I had the best time at the Nevada Preservation Foundation’s Home & History tour on May 8. My speech went really well — and I had such fun doing it — no nerves whatsoever talking in front of 250 people about this topic I love, “Love The House You’re In.” And then, the really fun part: Touring 10 mid mod houses clustered in two mid mod Las Vegas neighborhoods. Over the next several weeks, I’m going to milk this trip for all it’s worth — there’s a lot to cover!!! — by giving you a peek into some of the fabulousness we all saw, with a dash of Las Vegas midcentury modern history thrown in. First up: A look inside the first house I visited, the home of Jack LeVine — a realtor and blogger who was one of the The Very First People that I “met” when I started the blog eight years ago. He has been one of the biggest boosters of midcentury homes in Las Vegas for many years!
A 1954 Desert Modern home:
Here’s what the Nevada Preservation Foundation said about his 1954 house:
Built in 1954, this custom home is a prime example of Desert Modernism, a style that was popularized in Palm Springs during the mid-century. The stacked stone fireplace and window shadow boxes, high ceilings and exposed beams, and shadow block wall surrounding the property are prominent features of Desert Modern architecture. The Mondrian inspired kitchen was created by the current homeowner after the De Stilj movement in painting, a style that was popularized starting in the 1920s.
Above: A very happy spot in Jack’s house is the kitchen. The cabinets are original — and to my eye, the doors seem to be made of Weldtex.
Jack gives full credit to his partner, Mark Adams, as the designer, decorator and the creative force who actually gets things done around the house. For example, he said, Mark did all the painting — including the Mondrian of the workshop and the kitchen cabinets. “(I’m only allowed to do demolition and clean up 🙂 ),” Jack said!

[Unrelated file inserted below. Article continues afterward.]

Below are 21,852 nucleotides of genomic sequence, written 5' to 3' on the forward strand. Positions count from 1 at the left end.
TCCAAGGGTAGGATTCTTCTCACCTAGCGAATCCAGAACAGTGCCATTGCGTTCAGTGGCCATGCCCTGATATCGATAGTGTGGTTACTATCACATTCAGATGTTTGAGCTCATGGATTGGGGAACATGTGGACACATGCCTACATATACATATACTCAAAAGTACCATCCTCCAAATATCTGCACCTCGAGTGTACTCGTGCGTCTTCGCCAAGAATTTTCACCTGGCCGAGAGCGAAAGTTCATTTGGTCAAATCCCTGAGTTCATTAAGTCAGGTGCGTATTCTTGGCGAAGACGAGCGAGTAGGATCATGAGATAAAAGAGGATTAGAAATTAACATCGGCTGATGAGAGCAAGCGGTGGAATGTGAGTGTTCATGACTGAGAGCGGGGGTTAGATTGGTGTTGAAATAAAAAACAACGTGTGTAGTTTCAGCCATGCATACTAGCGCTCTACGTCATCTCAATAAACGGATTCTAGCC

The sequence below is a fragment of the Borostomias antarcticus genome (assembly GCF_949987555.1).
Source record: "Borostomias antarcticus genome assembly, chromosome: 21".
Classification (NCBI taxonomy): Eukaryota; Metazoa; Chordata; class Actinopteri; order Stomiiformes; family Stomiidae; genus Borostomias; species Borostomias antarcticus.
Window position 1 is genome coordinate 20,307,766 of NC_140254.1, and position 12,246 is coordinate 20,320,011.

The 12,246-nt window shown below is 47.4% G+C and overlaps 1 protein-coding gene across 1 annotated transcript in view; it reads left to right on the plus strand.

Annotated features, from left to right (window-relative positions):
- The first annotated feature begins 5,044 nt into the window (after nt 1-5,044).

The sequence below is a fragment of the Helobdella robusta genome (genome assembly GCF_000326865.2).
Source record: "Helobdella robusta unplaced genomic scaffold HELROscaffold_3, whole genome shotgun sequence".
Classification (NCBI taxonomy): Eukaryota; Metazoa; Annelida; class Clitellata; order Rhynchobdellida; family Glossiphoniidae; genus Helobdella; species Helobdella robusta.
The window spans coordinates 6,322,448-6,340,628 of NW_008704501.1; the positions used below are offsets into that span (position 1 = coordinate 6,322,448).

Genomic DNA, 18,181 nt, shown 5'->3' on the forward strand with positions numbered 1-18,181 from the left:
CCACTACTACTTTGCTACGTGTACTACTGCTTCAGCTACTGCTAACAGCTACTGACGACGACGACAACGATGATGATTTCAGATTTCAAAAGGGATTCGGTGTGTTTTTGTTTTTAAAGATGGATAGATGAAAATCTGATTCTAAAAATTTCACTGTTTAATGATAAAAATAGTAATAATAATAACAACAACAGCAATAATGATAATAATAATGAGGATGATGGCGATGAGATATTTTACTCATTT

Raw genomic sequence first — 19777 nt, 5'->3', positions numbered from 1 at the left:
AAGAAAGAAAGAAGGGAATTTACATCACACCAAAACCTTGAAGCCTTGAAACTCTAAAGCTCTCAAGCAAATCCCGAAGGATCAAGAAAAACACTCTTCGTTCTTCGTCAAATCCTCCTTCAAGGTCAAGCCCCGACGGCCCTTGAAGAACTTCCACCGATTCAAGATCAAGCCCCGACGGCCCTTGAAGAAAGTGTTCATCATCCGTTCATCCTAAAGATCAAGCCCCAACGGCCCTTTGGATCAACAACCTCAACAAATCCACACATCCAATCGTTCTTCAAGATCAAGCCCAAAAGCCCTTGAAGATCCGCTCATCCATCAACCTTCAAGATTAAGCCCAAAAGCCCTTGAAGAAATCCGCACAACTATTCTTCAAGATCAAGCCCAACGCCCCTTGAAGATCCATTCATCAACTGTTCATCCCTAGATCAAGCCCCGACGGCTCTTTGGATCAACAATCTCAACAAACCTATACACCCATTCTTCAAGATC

Oh and the kitchen countertops: Yum yum, glitter laminate!
Above: This is a shot of the beamed ceiling in the living room. Weldtex is also used in between the beams. A nice touch — adds texture without taking over.
In the living room, Jack’s pride and joy was this room divider. Very cleverly: He installed it in the “stackback” area of a valance that once would have hidden traverse rods spanning the patio doors to the back yard. So, the tip/takeaway here: If you have a vintage room divider like this, consider using it as wall art instead of a room divider, assuming you have the right spot to do so. And remember, it’s wise to get the wiring in any vintage lighting checked out by a pro.
Oh, another tip/takeaway: These plants are lit from below. Great visual impact!
As you may be aware, Las Vegas and much of the west has been in a severe drought situation for several years. So there’s lots of ‘xeriscaping’ — landscaping sans lawns and thirsty plants. I literally gasped with delight when I saw that one half of Jack’s backyard was covered with astroturf — and featured its own mini put put golf course! I love it!
34 different designs of breeze blocks!
And my favorite favorite favorite part of the whole house: Jack has been collecting breeze blocks — aka decorative concrete blocks — for years. He says that so far, he has 34 distinct designs! And again — brilliantly — has created a display along the concrete block wall that defines his back yard. Some of the blocks come from old Las Vegas hotels that were torn down! I took photos of each of the blocks individually, and some time in the near future will do a story. But cropping them etc will be “some therapy” – ack!
Retro Renovation readers are kinda obsessed with breeze blocks; my stories on them are among the most popular in terms of search etc:
- 15+ companies that sell decorative concrete screen blocks – comprehensive list (be sure to check the comments, too)
- Tee hee: Kate’s DIY putz house #11 – Palm Springs ranch house with breeze block patio – free downloadable pattern
And out front, dig the carport.
The first time I wrote about Jack:
- See more of this 2008 listing: A 1966 Rat Pack time capsule house in Vintage Las Vegas
- Moe honeycomb lighting: Moe honeycomb lighting: The full line, from a 1968 catalog, plus 4 hilarious room shots
Midcentury housing in Las Vegas — Interest has grown exponentially
I have known Jack for so long — we started blogging around the same time, and he has been a realtor even longer — so I asked him to describe current interest in all things midcentury in Las Vegas today versus 10years ago. He said:
The interest in all things “mid-century” has grown exponentially in the last 10 years. The millennials love it, and the boomers are coming back to our childhoods. We have dozens of great neighborhoods – full of minimal traditional, ranch, rambler, cinderellas, cottages and more. The true “desert modern” homes are fewer and further between and are highly sought after.
- Jack LeVine’s website — Very Vintage Las Vegas
- 2016 Vintage Vegas Home & History tour brought to us by Nevada Preservation Foundation